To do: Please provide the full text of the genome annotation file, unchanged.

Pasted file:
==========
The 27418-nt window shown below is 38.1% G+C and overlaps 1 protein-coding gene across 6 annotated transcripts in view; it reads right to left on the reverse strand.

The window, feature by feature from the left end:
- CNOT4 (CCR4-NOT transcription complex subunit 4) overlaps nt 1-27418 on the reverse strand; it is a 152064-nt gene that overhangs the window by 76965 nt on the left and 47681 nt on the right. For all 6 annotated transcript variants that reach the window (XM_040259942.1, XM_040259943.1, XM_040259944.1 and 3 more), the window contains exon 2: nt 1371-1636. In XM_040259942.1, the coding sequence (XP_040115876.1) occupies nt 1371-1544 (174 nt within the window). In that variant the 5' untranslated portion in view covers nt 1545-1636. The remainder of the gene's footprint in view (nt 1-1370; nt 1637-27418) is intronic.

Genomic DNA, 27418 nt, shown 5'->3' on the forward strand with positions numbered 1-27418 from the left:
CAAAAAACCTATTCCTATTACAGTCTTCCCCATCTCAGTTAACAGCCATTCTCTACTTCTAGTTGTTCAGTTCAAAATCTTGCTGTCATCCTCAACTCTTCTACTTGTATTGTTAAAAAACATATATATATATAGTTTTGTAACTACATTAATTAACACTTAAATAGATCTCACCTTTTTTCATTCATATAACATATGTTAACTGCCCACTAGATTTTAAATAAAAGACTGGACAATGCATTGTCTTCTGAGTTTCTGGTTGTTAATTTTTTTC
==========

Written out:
The 27418-nt window shown below is 38.1% G+C and overlaps 1 protein-coding gene across 6 annotated transcripts in view; it reads right to left on the reverse strand.

The window, feature by feature from the left end:
- CNOT4 (CCR4-NOT transcription complex subunit 4) overlaps nt 1-27418 on the reverse strand; it is a 152064-nt gene that overhangs the window by 76965 nt on the left and 47681 nt on the right. For all 6 annotated transcript variants that reach the window (XM_040259942.1, XM_040259943.1, XM_040259944.1 and 3 more), the window contains exon 2: nt 1371-1636. In XM_040259942.1, the coding sequence (XP_040115876.1) occupies nt 1371-1544 (174 nt within the window). In that variant the 5' untranslated portion in view covers nt 1545-1636. The remainder of the gene's footprint in view (nt 1-1370; nt 1637-27418) is intronic.

Genomic DNA, 27418 nt, shown 5'->3' on the forward strand with positions numbered 1-27418 from the left:
CAAAAAACCTATTCCTATTACAGTCTTCCCCATCTCAGTTAACAGCCATTCTCTACTTCTAGTTGTTCAGTTCAAAATCTTGCTGTCATCCTCAACTCTTCTACTTGTATTGTTAAAAAACATATATATATATAGTTTTGTAACTACATTAATTAACACTTAAATAGATCTCACCTTTTTTCATTCATATAACATATGTTAACTGCCCACTAGATTTTAAATAAAAGACTGGACAATGCATTGTCTTCTGAGTTTCTGGTTGTTAATTTTTTTC